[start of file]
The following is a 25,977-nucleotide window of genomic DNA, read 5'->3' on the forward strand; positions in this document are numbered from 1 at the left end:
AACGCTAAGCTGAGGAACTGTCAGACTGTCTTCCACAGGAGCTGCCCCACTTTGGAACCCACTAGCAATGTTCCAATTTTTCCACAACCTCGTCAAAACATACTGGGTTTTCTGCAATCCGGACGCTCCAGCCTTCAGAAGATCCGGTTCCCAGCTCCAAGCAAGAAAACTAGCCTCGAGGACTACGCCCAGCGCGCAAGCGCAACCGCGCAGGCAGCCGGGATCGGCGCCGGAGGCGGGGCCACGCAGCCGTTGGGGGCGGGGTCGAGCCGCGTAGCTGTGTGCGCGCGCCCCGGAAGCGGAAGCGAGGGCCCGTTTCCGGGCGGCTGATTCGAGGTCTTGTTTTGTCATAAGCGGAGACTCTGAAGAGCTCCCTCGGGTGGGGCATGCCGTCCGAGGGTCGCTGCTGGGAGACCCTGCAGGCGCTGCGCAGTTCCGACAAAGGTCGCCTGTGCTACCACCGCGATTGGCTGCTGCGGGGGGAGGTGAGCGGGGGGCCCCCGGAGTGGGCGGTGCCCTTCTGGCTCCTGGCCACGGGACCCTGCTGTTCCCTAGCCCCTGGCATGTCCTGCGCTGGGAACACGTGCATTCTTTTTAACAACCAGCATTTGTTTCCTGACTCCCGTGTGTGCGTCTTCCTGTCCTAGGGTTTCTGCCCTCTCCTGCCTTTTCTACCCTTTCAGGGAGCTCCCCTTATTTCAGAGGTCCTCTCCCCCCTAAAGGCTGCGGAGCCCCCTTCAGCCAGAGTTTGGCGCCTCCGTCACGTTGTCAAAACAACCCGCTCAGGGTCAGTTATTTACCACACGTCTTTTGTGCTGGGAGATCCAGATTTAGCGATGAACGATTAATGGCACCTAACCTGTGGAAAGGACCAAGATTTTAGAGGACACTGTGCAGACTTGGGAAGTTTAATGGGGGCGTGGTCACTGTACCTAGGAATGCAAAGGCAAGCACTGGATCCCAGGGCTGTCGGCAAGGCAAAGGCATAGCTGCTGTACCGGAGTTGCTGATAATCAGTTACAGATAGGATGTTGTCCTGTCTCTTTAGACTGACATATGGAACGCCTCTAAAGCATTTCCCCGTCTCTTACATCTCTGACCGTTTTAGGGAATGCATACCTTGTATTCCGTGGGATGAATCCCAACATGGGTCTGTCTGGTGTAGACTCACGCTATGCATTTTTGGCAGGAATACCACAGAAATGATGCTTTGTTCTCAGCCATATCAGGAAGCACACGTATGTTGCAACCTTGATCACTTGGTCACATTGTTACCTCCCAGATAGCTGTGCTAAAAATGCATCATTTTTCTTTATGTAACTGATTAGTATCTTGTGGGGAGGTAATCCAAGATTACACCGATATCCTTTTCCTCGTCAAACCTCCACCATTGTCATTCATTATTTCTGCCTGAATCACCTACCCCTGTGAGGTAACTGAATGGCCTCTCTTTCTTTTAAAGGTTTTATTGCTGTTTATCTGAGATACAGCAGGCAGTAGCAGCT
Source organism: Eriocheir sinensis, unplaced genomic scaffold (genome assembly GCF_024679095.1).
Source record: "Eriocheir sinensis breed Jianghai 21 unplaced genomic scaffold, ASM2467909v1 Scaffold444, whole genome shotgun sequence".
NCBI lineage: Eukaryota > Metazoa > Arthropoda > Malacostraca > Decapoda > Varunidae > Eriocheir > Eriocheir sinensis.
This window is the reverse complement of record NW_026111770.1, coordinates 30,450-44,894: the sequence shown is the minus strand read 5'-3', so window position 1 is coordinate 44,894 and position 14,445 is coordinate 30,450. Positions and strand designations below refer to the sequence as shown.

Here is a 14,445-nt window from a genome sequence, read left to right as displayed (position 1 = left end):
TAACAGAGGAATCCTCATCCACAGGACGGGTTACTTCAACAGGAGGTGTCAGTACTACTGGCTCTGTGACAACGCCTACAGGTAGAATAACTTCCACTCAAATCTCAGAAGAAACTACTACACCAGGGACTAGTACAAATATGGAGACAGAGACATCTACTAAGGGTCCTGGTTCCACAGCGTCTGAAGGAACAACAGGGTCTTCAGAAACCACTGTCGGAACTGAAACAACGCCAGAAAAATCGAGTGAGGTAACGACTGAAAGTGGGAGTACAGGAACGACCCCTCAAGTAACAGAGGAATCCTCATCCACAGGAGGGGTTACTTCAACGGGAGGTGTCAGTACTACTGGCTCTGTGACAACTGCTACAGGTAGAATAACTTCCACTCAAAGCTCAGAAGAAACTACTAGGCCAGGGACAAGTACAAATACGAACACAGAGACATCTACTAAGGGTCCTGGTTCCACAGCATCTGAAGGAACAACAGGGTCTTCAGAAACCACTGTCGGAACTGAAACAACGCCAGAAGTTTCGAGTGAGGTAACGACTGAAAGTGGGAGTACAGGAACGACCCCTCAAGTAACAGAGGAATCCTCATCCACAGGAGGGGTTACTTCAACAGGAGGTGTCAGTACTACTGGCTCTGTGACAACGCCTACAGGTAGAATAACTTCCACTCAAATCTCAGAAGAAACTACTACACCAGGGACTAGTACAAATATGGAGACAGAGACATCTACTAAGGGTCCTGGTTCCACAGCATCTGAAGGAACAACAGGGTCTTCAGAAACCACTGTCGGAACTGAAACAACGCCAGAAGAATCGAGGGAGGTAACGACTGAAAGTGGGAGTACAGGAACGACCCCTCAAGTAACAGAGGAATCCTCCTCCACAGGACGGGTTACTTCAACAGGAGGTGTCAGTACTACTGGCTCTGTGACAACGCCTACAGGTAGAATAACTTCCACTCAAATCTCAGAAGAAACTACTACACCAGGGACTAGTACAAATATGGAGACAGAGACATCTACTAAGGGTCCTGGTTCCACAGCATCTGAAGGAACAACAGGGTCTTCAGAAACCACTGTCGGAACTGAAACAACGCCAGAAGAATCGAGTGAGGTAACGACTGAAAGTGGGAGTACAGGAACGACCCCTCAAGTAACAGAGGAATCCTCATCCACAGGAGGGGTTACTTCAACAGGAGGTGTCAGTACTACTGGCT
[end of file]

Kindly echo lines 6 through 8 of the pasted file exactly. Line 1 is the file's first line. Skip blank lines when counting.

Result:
This window is the reverse complement of record NW_026111770.1, coordinates 30,450-44,894: the sequence shown is the minus strand read 5'-3', so window position 1 is coordinate 44,894 and position 14,445 is coordinate 30,450. Positions and strand designations below refer to the sequence as shown.

Here is a 14,445-nt window from a genome sequence, read left to right as displayed (position 1 = left end):
TAACAGAGGAATCCTCATCCACAGGACGGGTTACTTCAACAGGAGGTGTCAGTACTACTGGCTCTGTGACAACGCCTACAGGTAGAATAACTTCCACTCAAATCTCAGAAGAAACTACTACACCAGGGACTAGTACAAATATGGAGACAGAGACATCTACTAAGGGTCCTGGTTCCACAGCGTCTGAAGGAACAACAGGGTCTTCAGAAACCACTGTCGGAACTGAAACAACGCCAGAAAAATCGAGTGAGGTAACGACTGAAAGTGGGAGTACAGGAACGACCCCTCAAGTAACAGAGGAATCCTCATCCACAGGAGGGGTTACTTCAACGGGAGGTGTCAGTACTACTGGCTCTGTGACAACTGCTACAGGTAGAATAACTTCCACTCAAAGCTCAGAAGAAACTACTAGGCCAGGGACAAGTACAAATACGAACACAGAGACATCTACTAAGGGTCCTGGTTCCACAGCATCTGAAGGAACAACAGGGTCTTCAGAAACCACTGTCGGAACTGAAACAACGCCAGAAGTTTCGAGTGAGGTAACGACTGAAAGTGGGAGTACAGGAACGACCCCTCAAGTAACAGAGGAATCCTCATCCACAGGAGGGGTTACTTCAACAGGAGGTGTCAGTACTACTGGCTCTGTGACAACGCCTACAGGTAGAATAACTTCCACTCAAATCTCAGAAGAAACTACTACACCAGGGACTAGTACAAATATGGAGACAGAGACATCTACTAAGGGTCCTGGTTCCACAGCATCTGAAGGAACAACAGGGTCTTCAGAAACCACTGTCGGAACTGAAACAACGCCAGAAGAATCGAGGGAGGTAACGACTGAAAGTGGGAGTACAGGAACGACCCCTCAAGTAACAGAGGAATCCTCCTCCACAGGACGGGTTACTTCAACAGGAGGTGTCAGTACTACTGGCTCTGTGACAACGCCTACAGGTAGAATAACTTCCACTCAAATCTCAGAAGAAACTACTACACCAGGGACTAGTACAAATATGGAGACAGAGACATCTACTAAGGGTCCTGGTTCCACAGCATCTGAAGGAACAACAGGGTCTTCAGAAACCACTGTCGGAACTGAAACAACGCCAGAAGAATCGAGTGAGGTAACGACTGAAAGTGGGAGTACAGGAACGACCCCTCAAGTAACAGAGGAATCCTCATCCACAGGAGGGGTTACTTCAACAGGAGGTGTCAGTACTACTGGCT